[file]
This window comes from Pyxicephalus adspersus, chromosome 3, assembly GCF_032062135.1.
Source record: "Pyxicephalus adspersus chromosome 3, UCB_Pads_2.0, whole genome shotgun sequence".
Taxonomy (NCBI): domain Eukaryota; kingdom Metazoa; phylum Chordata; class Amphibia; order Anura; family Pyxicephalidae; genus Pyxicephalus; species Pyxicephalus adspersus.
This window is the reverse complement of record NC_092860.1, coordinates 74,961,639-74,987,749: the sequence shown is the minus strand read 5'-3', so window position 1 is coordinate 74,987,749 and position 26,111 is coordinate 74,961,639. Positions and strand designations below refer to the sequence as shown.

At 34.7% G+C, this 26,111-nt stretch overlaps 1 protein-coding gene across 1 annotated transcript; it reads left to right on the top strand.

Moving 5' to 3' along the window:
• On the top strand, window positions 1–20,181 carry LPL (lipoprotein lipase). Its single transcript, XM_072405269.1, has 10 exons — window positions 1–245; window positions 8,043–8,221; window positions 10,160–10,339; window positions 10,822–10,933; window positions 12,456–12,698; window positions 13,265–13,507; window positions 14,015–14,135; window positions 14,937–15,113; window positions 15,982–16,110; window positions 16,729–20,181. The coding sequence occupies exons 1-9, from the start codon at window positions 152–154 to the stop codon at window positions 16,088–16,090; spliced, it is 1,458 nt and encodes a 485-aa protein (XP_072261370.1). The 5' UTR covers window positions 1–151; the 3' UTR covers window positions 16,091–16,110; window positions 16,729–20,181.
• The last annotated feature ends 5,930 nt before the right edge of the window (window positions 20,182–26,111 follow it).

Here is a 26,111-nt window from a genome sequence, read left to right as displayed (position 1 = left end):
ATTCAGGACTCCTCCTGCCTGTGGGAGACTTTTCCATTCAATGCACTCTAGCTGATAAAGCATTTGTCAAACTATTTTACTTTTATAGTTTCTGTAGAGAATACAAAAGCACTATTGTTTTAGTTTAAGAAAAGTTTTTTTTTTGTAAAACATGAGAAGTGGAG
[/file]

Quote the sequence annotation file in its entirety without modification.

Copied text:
This window comes from Pyxicephalus adspersus, chromosome 3, assembly GCF_032062135.1.
Source record: "Pyxicephalus adspersus chromosome 3, UCB_Pads_2.0, whole genome shotgun sequence".
Taxonomy (NCBI): domain Eukaryota; kingdom Metazoa; phylum Chordata; class Amphibia; order Anura; family Pyxicephalidae; genus Pyxicephalus; species Pyxicephalus adspersus.
This window is the reverse complement of record NC_092860.1, coordinates 74,961,639-74,987,749: the sequence shown is the minus strand read 5'-3', so window position 1 is coordinate 74,987,749 and position 26,111 is coordinate 74,961,639. Positions and strand designations below refer to the sequence as shown.

At 34.7% G+C, this 26,111-nt stretch overlaps 1 protein-coding gene across 1 annotated transcript; it reads left to right on the top strand.

Moving 5' to 3' along the window:
• On the top strand, window positions 1–20,181 carry LPL (lipoprotein lipase). Its single transcript, XM_072405269.1, has 10 exons — window positions 1–245; window positions 8,043–8,221; window positions 10,160–10,339; window positions 10,822–10,933; window positions 12,456–12,698; window positions 13,265–13,507; window positions 14,015–14,135; window positions 14,937–15,113; window positions 15,982–16,110; window positions 16,729–20,181. The coding sequence occupies exons 1-9, from the start codon at window positions 152–154 to the stop codon at window positions 16,088–16,090; spliced, it is 1,458 nt and encodes a 485-aa protein (XP_072261370.1). The 5' UTR covers window positions 1–151; the 3' UTR covers window positions 16,091–16,110; window positions 16,729–20,181.
• The last annotated feature ends 5,930 nt before the right edge of the window (window positions 20,182–26,111 follow it).

Here is a 26,111-nt window from a genome sequence, read left to right as displayed (position 1 = left end):
ATTCAGGACTCCTCCTGCCTGTGGGAGACTTTTCCATTCAATGCACTCTAGCTGATAAAGCATTTGTCAAACTATTTTACTTTTATAGTTTCTGTAGAGAATACAAAAGCACTATTGTTTTAGTTTAAGAAAAGTTTTTTTTTTGTAAAACATGAGAAGTGGAG